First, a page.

I was recently engage to give an expert opinion on the value of a business for the purposes of a family law dispute. For anybody who has been through the process of a marriage breakdown you would understand how stressful a time this is for all involved. Adding the uncertainty of the value of the family business can increase the stress levels substantially. Everyone has an opinion and depending which side of the fence you sit on, everyone’s opinion greatly differs from yours.
I was engaged by the lawyers acting for the husband and was sent through a heap of financial statements and very little else. I had not previously dealt with this person, had no background information about this person or the business and still would not know them if we tripped over each other in the street. After taking all of that into consideration it would be reasonable to expect that we would have a lot of difficulty in getting this valuation off the ground. In fact, the exact opposite is true. Independence is the cornerstone to every valuation and there is no better way to maintain independence if you have no previous background with the client. When presenting a valuation in an emotionally charged environment such as a family law setting, if you can’t prove your independence to the matter then the valuation falls over before anybody has even read it.
We spend a lot of time ensuring our valuations are prepared in accordance with APES 225, to the point where we had our work independently checked by an external advisor, at our own cost, to ensure it would stand up to questioning. This would prove very important later on.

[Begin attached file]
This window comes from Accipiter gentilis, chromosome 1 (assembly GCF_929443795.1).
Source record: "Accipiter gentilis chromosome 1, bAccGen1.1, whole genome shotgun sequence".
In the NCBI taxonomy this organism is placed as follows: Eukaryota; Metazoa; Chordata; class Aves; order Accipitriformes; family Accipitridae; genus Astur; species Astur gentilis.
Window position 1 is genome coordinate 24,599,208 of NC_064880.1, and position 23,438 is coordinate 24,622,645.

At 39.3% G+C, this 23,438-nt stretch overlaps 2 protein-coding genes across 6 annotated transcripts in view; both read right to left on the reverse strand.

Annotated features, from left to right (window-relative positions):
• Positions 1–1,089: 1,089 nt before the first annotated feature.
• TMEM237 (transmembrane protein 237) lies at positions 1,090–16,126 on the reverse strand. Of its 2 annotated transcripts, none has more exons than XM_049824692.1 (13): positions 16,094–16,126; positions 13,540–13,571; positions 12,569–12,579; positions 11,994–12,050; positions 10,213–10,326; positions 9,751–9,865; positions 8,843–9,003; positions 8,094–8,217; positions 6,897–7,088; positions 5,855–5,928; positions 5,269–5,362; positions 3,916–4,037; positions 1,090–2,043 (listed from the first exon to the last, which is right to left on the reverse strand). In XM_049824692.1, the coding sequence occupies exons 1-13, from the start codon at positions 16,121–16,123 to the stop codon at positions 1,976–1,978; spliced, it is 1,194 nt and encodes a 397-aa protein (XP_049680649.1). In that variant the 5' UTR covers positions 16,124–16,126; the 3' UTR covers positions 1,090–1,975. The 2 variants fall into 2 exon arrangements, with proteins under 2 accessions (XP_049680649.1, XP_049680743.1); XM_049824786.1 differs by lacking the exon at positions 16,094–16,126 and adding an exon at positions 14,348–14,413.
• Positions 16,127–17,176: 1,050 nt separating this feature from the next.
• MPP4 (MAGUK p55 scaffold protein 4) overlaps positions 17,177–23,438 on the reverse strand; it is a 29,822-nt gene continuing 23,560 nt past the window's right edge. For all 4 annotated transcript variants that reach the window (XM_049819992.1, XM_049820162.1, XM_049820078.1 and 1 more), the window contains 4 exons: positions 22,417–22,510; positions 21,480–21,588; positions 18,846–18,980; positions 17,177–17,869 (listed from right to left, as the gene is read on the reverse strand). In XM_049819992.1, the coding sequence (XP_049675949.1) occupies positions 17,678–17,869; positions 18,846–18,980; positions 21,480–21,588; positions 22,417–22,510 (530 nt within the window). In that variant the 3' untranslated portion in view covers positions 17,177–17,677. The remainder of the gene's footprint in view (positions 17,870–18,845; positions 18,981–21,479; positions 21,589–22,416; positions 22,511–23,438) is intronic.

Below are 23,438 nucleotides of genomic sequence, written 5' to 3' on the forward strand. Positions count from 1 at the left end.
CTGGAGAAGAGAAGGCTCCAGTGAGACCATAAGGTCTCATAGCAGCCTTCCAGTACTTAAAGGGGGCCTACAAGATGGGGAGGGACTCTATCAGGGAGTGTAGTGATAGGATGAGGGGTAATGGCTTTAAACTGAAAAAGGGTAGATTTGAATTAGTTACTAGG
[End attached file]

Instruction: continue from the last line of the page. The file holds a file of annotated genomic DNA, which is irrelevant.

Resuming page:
Unfortunately, but not unexpectedly, the other party to the dispute challenged our valuation as being too low and engaged their own valuer to perform their own valuation to sit next to ours for comparison. The values we each assigned were wildly different and left the family law proceedings at a stalemate. We were instructed to engage in a process between ourselves to identify and sort out the differences in our valuations and report back to the court.
Where we disagreed was in our opinion of the value of the plant & equipment. The business owns and operates a substantial amount of equipment, which I assessed at auction realisation value, which I justified by my assessment that it was not reasonable to assess this business on the basis of a going concern. The valuer acting for the other side did assess the business on the basis of a going concern and concluded that plant & equipment should be assessed at fair market value, which I considered to be impractical.
Whilst we agreed to disagree we did decide to stand our ground and rely on our process and our independence to back up the reasons behind our valuation being assessed at a lower point then the other parties opinion. Luckily for us, our methodology stood up before the judge and the matter was resolved in favour of our client.
DHM Partners can provide valuation services for any business and in many different circumstances. Family law, business purchase or sale, transfers of assets between related parties are just a few of these situations. If you wish to discuss the process we go through please call through the office for a coffee and a chat.